A graphics card, also known as a video card or GPU, is a crucial component of any computer system. It is responsible for rendering images and videos on the screen and plays a critical role in gaming and other graphics-intensive applications. Understanding the location of the graphics card on your computer can help troubleshoot or upgrade your system. But remember that the GPU’s location differs for a PC and a laptop. Plus, there are many differences between the graphics on both types of devices.
In this blog, we will explore the location of graphics cards on both PC and laptops and tell you several facts about the graphics on both computing devices. Whether you’re a gamer looking to improve your gaming experience, a professional working with graphics-intensive applications, or just someone looking to upgrade their computer, this blog will provide you with all the information you need to understand where the graphics card is located on your PC and Laptop. Let’s start reading the post!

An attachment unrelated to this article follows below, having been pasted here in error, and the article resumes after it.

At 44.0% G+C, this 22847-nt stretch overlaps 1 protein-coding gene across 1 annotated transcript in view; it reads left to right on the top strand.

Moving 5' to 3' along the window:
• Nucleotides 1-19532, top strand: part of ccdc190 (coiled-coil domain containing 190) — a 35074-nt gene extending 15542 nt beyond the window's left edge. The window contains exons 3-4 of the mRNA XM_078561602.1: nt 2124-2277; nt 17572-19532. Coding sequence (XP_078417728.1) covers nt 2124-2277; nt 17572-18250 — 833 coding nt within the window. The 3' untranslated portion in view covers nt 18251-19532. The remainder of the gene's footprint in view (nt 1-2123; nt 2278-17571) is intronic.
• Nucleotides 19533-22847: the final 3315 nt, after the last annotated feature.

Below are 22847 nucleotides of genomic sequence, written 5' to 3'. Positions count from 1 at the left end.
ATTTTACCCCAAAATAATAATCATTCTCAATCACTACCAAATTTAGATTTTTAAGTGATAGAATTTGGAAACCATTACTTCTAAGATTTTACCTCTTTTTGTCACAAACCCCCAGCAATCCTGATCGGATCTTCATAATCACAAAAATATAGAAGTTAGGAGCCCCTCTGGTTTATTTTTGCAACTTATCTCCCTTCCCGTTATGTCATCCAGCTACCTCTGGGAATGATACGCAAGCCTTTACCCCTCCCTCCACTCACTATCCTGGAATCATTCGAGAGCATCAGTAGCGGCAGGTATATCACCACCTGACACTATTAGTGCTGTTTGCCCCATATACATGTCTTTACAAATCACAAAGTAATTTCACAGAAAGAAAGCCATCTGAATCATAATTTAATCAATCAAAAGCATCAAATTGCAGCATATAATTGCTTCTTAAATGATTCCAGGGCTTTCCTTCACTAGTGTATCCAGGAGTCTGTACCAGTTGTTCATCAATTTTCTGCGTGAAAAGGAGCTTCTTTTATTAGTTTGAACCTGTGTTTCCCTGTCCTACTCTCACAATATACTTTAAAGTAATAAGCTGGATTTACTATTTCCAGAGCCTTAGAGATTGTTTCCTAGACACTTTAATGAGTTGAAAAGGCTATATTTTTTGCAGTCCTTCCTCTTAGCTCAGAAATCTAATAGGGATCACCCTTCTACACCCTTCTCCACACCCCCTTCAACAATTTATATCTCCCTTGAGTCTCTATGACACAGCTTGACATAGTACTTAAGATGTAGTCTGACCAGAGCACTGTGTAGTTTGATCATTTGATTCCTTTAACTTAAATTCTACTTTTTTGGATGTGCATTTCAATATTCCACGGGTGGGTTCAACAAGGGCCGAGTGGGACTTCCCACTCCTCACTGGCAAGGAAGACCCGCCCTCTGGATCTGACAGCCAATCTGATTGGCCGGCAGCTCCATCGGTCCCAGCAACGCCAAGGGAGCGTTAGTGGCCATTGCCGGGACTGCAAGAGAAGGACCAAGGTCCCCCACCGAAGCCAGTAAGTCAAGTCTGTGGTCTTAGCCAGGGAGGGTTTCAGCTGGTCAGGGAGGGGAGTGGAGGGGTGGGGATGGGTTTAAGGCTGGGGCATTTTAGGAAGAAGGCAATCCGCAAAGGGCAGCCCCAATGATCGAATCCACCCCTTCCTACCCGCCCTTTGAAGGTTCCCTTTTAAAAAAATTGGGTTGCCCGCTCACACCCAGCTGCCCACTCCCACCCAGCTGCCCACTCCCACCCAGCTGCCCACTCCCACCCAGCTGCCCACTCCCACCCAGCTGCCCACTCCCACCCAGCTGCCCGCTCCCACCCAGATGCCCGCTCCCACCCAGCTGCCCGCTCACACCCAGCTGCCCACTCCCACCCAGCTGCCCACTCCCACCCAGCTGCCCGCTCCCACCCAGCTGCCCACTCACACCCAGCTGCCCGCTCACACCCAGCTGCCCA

- It’s crucial to locate the graphics card on your computer or laptop first when troubleshooting or intending to change it.
- It may be located on PCIe or AGP for the computer while integrated on the motherboard or near-screen hinge for a laptop.
Where graphics card is located?
We’ll first look at the GPU’s locations on a PC and then discuss where the graphics card is located on a laptop. Let’s discuss it!
When most people think of a Graphics card, they usually think of the PCI-E slot on the motherboard. However, there are three locations where a Graphics card can be on a PC.